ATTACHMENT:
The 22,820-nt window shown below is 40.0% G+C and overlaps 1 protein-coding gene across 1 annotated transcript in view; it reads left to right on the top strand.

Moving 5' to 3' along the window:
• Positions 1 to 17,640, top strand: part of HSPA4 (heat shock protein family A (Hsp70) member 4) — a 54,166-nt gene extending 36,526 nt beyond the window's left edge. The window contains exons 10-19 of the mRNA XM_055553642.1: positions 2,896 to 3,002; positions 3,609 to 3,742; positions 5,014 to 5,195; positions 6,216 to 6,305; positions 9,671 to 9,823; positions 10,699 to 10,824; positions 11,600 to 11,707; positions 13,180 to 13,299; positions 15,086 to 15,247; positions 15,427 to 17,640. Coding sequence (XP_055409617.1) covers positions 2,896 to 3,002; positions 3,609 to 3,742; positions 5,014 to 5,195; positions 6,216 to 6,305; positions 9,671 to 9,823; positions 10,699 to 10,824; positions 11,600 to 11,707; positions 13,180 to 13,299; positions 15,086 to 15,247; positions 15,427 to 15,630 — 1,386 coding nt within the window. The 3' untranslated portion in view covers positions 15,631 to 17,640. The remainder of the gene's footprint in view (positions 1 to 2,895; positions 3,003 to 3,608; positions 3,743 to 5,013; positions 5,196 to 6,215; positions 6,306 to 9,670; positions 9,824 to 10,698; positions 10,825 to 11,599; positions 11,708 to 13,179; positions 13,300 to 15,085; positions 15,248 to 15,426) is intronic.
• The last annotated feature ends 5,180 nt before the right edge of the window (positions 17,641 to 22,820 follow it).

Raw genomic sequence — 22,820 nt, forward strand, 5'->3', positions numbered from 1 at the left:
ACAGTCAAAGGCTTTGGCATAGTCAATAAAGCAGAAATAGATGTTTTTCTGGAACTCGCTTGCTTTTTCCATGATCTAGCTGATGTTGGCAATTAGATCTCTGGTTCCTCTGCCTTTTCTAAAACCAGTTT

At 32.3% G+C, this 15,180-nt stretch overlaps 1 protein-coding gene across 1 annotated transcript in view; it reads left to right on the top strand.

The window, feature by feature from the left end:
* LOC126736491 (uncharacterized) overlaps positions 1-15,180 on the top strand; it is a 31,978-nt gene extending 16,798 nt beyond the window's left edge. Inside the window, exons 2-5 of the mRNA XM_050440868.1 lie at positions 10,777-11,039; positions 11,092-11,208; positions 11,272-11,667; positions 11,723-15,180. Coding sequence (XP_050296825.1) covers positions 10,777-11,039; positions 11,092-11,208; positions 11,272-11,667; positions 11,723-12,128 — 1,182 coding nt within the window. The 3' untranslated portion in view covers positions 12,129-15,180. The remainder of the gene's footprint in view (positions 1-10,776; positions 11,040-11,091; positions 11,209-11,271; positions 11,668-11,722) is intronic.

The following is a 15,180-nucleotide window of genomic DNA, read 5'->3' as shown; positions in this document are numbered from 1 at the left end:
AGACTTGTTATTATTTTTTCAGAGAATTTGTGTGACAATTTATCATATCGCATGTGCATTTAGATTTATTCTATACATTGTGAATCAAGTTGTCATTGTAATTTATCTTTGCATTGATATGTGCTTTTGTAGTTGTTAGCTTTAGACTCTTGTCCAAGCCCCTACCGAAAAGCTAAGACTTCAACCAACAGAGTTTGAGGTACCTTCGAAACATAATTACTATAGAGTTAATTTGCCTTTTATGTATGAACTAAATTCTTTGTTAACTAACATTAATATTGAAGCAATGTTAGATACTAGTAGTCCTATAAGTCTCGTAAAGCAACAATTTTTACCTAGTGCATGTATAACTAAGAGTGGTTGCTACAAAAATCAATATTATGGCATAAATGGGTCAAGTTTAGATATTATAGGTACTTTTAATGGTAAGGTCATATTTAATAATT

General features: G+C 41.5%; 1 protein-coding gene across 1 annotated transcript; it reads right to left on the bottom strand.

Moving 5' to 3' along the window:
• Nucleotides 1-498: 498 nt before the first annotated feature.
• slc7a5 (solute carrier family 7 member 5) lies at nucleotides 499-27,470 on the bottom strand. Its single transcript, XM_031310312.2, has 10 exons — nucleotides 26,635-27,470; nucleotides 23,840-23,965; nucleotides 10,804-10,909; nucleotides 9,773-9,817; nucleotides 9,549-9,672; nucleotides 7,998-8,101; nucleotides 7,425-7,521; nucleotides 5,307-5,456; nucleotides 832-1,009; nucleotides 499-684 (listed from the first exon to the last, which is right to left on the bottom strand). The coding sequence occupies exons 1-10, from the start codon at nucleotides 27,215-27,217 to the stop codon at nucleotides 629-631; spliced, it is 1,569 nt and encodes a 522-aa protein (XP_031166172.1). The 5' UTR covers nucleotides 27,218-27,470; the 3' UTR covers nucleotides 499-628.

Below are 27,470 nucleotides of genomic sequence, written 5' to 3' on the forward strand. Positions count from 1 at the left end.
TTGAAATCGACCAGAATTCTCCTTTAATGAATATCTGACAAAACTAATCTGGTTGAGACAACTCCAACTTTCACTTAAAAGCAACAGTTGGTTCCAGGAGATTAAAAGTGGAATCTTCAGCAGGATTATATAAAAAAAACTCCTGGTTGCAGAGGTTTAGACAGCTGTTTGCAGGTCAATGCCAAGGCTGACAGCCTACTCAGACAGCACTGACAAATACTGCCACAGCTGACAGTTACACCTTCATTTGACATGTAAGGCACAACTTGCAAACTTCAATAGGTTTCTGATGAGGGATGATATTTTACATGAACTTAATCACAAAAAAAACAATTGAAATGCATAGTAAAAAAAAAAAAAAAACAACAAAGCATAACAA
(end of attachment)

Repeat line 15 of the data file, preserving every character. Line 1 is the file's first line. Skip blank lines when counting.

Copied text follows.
• slc7a5 (solute carrier family 7 member 5) lies at nucleotides 499-27,470 on the bottom strand. Its single transcript, XM_031310312.2, has 10 exons — nucleotides 26,635-27,470; nucleotides 23,840-23,965; nucleotides 10,804-10,909; nucleotides 9,773-9,817; nucleotides 9,549-9,672; nucleotides 7,998-8,101; nucleotides 7,425-7,521; nucleotides 5,307-5,456; nucleotides 832-1,009; nucleotides 499-684 (listed from the first exon to the last, which is right to left on the bottom strand). The coding sequence occupies exons 1-10, from the start codon at nucleotides 27,215-27,217 to the stop codon at nucleotides 629-631; spliced, it is 1,569 nt and encodes a 522-aa protein (XP_031166172.1). The 5' UTR covers nucleotides 27,218-27,470; the 3' UTR covers nucleotides 499-628.